A lawsuit brought by a former legislative aide to Del. Dawn Adams against the delegate alleges that Adams required her, a state employee, to work for her personal business without separate pay.
Maureen Hains, who served as Adams’ campaign manager in 2017 before joining her legislative staff, alleges in a lawsuit that Adams required her to help her medical coding business, and then hacked into her email and other private accounts to cover it up.
According to the legal complaint filed against her by her former aide Maureen Hains, from July through December 2018, Delegate Adams worked for a firm doing medical coding.
“Toward the end of 2018, Hains was working full tie as Adam’s Legislative Assistant, performing a substantial amount of ICD-10 medical coding for Adams for no pay, and serving, also for no pay, as the de facto manager and communications director for Adams’ reelection campaign until a campaign manager could be hired,” the complaint states (emphasis added).
The suit alleges that Adams hacked into Hains’ personal email accounts to delete evidence that she had required Hains — a state employee — to do work for Adam’s personal business.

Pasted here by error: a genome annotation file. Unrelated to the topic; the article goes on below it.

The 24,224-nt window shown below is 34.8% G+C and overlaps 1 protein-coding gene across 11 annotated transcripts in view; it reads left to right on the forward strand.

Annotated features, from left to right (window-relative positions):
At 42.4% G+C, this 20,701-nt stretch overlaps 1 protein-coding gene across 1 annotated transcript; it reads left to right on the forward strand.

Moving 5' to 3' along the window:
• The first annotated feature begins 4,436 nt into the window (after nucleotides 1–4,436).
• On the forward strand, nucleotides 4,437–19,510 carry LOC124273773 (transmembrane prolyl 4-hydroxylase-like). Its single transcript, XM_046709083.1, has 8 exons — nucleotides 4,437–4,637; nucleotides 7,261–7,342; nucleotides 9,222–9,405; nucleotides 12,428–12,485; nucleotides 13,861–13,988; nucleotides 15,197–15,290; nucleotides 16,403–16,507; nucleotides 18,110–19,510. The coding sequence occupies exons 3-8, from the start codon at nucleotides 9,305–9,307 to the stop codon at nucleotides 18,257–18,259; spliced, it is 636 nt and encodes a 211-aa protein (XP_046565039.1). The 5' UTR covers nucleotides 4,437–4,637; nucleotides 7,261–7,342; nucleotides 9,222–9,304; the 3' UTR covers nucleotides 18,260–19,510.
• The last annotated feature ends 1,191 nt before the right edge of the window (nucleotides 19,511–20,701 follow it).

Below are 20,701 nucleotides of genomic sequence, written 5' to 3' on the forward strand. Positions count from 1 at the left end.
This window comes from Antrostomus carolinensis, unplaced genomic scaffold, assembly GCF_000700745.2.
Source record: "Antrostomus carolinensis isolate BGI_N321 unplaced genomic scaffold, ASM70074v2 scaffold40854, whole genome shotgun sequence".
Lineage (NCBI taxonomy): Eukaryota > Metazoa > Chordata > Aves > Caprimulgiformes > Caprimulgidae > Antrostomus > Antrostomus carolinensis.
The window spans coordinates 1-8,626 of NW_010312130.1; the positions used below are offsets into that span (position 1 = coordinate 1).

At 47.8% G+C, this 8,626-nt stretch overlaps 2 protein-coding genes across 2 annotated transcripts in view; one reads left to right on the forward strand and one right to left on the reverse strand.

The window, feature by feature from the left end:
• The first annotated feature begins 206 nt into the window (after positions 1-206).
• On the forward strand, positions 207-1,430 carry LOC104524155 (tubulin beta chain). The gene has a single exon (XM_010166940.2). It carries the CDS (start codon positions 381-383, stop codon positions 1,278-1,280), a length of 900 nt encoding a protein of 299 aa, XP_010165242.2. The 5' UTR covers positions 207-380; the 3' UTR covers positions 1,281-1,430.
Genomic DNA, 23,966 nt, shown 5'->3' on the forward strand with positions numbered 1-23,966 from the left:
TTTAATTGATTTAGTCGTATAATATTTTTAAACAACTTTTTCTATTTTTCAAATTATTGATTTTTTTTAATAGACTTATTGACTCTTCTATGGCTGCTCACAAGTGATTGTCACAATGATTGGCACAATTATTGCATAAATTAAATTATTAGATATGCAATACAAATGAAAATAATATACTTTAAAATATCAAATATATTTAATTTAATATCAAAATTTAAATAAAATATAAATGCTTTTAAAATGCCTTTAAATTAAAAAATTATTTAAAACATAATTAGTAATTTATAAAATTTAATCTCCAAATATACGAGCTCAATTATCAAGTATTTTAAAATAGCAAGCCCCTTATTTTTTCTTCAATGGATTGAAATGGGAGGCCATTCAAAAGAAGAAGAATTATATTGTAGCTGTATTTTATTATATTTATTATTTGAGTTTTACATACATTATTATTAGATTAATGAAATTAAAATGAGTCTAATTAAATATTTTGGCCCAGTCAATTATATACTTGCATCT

Hains has sued for $550,000 in damages, but improperly accessing a computer system is a Federal felony.
This isn’t the first time Adams has found herself in the middle of a potential legal and ethical quagmire.
Adams said during her campaign that were she to be elected, she would quit her state job so as to avoid violation of the Hatch Act.
Best known for its provisions blocking partisan campaign activity for those on the Federal government’s payroll, the Hatch Act also prohibits partisan activity by state and local government employees whose positions are funded by federal dollars.
During her campaign in 2017, Adams promised to quit her job as Director of the Commonwealth’s Office of Integrated Health should she be elected. It wasn’t long after her win that she announced she would be staying in her post.
Citing a 2001 Attorney General’s opinion, Adams maintained that it was not a violation of the Virginia Constitution for a state employee to be in the General Assembly. Her reasoning did nothing to address Hatch Act concerns, though.
Adams continued to draw a six-figure state salary all while administering millions of dollars in Federal grant money. Adams only left her post in August 2018 after founding her own consulting firm.
Adams is opposed in November by Republican Garrison Coward.